Faced with this, he promotes the concept of sustainable production, allowing those producers who are better established and with more flexibility to experiment with varietals or processes that do not necessarily ensure production or sale.

For Andrés this usually happens, especially, with those clients who do not have as much experience in the industry. Thus, a decrease in turnover is generated on the farms, leaving the coffee grower with unsold coffee. Consequently, he does not get a return on his investment and work.

On the other hand, Andrés maintains that this risk can be mitigated by developing long-term relationships with buyers and establishing constant communication channels.

Delmy says, from her experience, that she has seen how producers get involved in a project that seemed promising and then are left with the expense and excitement. Also, he highlights other situations where although the quality achieved was not as projected, thanks to the signing of an agreement the buyers completed the operation and paid a competitive price.

Why is it key to be more responsible with these demands?

Santiago emphasizes the ethical responsibility of the roaster as a condition for achieving good development of long-term relationships.

He says that on his uncle’s farm they planted a Geisha with the expectation that it would be in production in two years; However, it took four years and had a performance that only reached half of what they had projected. Santiago committed to buying it from the beginning, regardless of the quality or production volume.

For her part, Delmy says that in the region in which she is located, coffee is the main source of income for many people and sometimes the only one. In this context, it is very important to guarantee a minimum that ensures the sustainability of the farm if coffee farmers are to abandon their usual production to try something new.

Furthermore, the risk of losing all or a large part of the production discourages coffee growers from betting on quality or innovation. Therefore, it is recommended that the price paid increase in relation to the quality obtained to generate an incentive.

What are these recommendations based on?

The three interviewees agree that roasters often rely on market trends to make their orders or suggestions.

Santiago adds that the bad thing about this is that it does not take into account how the decision will impact in the long term. He affirms that despite these recommendations, what sells the most are those coffees that, although they are of quality, do not meet the standards that please the majority of the clientele.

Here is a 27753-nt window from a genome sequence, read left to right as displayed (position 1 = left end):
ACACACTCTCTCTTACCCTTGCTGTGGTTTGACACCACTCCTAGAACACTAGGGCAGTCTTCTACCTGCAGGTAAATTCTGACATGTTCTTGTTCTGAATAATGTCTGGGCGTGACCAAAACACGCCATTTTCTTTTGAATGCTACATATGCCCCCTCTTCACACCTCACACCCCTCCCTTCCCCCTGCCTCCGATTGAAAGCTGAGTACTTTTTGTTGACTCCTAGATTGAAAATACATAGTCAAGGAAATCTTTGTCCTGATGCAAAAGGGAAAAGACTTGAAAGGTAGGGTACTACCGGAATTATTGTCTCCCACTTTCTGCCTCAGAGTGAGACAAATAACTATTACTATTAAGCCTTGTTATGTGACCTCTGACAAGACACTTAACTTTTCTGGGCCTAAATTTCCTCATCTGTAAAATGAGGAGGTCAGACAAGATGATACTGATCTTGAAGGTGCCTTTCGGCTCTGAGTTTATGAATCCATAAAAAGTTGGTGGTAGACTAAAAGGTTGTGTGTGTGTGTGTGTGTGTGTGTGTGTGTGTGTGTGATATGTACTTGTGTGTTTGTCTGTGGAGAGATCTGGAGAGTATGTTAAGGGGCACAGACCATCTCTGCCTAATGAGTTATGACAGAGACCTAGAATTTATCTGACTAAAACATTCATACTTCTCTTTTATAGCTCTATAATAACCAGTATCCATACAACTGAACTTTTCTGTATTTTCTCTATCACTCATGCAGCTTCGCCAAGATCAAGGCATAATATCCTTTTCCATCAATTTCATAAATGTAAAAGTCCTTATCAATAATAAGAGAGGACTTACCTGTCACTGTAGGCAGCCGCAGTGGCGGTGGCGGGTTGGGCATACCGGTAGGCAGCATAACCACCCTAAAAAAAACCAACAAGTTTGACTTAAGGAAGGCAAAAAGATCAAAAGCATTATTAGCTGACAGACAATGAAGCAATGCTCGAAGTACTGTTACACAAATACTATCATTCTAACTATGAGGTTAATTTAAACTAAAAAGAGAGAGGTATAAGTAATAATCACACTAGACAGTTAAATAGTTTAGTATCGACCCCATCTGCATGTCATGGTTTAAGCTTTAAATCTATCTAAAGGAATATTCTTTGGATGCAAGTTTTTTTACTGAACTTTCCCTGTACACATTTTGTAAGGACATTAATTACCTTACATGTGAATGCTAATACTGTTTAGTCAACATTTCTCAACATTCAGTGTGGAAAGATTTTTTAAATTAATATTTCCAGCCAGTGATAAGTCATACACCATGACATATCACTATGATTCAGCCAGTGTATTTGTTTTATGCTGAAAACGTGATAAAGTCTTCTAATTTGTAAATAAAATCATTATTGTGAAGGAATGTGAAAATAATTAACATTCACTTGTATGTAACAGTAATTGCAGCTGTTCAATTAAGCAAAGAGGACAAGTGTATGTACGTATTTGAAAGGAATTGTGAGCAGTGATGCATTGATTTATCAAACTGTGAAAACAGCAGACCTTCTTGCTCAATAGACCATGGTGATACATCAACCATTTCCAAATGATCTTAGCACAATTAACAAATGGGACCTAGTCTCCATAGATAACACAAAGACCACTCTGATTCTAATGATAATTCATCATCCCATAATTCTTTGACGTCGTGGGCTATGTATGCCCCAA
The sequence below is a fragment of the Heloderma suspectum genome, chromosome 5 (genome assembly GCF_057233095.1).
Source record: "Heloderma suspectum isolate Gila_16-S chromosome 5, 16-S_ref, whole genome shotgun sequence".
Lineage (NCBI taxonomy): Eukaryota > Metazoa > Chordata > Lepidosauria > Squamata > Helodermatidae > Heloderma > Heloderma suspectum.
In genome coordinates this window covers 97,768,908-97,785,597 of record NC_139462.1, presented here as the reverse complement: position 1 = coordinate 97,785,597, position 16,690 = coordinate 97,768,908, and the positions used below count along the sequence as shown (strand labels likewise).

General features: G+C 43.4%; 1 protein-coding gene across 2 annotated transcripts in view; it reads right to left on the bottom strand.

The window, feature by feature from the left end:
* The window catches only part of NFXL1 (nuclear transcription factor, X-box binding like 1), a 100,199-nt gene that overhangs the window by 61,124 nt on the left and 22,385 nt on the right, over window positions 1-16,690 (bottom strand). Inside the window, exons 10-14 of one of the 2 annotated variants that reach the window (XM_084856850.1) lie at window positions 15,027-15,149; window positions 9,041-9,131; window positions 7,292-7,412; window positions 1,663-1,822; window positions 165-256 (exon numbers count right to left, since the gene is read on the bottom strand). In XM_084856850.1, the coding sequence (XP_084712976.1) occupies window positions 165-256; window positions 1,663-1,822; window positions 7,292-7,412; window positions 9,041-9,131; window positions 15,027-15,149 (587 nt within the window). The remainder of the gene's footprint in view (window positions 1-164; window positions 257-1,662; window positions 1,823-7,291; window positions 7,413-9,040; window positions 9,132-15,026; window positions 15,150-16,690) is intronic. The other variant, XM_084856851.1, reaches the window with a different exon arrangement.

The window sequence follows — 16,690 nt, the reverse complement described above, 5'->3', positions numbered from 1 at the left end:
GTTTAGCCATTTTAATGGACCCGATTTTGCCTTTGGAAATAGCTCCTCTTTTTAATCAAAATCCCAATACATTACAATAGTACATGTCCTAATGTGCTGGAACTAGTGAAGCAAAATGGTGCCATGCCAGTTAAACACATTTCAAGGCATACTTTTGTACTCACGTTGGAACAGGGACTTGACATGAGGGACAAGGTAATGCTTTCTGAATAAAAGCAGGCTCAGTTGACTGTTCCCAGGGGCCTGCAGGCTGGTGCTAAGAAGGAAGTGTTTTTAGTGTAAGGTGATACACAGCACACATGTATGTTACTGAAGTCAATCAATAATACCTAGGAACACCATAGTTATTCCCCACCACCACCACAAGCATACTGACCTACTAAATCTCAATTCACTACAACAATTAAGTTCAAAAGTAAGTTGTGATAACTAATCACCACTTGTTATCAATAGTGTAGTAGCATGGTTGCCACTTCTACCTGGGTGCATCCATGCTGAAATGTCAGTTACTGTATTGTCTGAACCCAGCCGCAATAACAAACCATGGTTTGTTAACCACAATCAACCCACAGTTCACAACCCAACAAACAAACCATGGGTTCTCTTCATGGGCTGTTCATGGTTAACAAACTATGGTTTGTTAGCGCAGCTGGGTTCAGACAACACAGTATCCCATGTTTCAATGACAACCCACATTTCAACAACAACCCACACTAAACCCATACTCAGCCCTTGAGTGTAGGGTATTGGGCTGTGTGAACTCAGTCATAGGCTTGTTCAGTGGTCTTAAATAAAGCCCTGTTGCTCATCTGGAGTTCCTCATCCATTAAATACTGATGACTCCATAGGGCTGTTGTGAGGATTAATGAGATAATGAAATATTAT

Delmy mentions that, today, many roasters are looking to produce an exclusive coffee with particular characteristics to use in competitions . This can generate important promotion for the producer but must have some financial support to carry out the necessary tests.

Should producers prioritize suggestions from other coffee growers?

According to Santiago, it is more important to analyze the needs of each particular farm to guarantee sustainability. What works for one producer often cannot be transferred to another farm because conditions vary. Consequently, his productive approach will also be different.

Andrés adheres to the idea that it is useless to apply the same methodology if the objectives are different. Likewise, he affirms that it is something that usually happens.

For Delmy, both the opinion of the roaster and the producer is important. She believes that some modifications can be made based on the suggestions but it is not feasible to completely change the productive approach. “The coffee farmer always has to be willing to change but without risking all his assets.”

Being a joint project, it is not only important for the roaster to give recommendations, it is necessary for him to listen to the producer.

Relationship and communication

Santiago highlights the benefits of direct trade compared to the relationships that are built above the fact that roasters can make unwise suggestions. The producer must separate useful feedback from that which he should discard and not be blindly guided by the roaster’s words.

On the other hand, the roaster must be prudent and, in any case, assume a purchase commitment with the coffee grower, regardless of the result. For Andés, the recommendations are very subtle and general because most roasters know what they want but do not know how to achieve it at source.

Santiago advises producers to ask more questions and not get excited about projects that do not consider their long-term well-being.